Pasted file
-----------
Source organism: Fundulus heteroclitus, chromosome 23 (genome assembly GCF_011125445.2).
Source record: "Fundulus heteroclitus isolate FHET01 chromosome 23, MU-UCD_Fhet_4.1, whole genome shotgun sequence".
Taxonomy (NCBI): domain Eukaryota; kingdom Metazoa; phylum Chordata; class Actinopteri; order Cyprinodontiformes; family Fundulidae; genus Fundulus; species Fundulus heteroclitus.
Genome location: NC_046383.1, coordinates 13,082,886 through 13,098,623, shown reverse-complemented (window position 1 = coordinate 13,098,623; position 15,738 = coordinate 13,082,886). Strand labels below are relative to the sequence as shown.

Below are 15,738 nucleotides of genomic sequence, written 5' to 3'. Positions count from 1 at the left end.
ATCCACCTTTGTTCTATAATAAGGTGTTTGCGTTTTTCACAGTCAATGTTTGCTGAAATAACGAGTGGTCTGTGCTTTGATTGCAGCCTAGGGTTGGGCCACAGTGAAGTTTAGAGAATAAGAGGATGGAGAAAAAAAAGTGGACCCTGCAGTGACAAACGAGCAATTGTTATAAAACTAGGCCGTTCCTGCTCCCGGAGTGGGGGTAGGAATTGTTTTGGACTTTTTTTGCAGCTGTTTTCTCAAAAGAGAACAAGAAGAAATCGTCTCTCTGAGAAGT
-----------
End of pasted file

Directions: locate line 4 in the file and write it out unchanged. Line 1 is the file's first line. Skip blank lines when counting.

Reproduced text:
Genome location: NC_046383.1, coordinates 13,082,886 through 13,098,623, shown reverse-complemented (window position 1 = coordinate 13,098,623; position 15,738 = coordinate 13,082,886). Strand labels below are relative to the sequence as shown.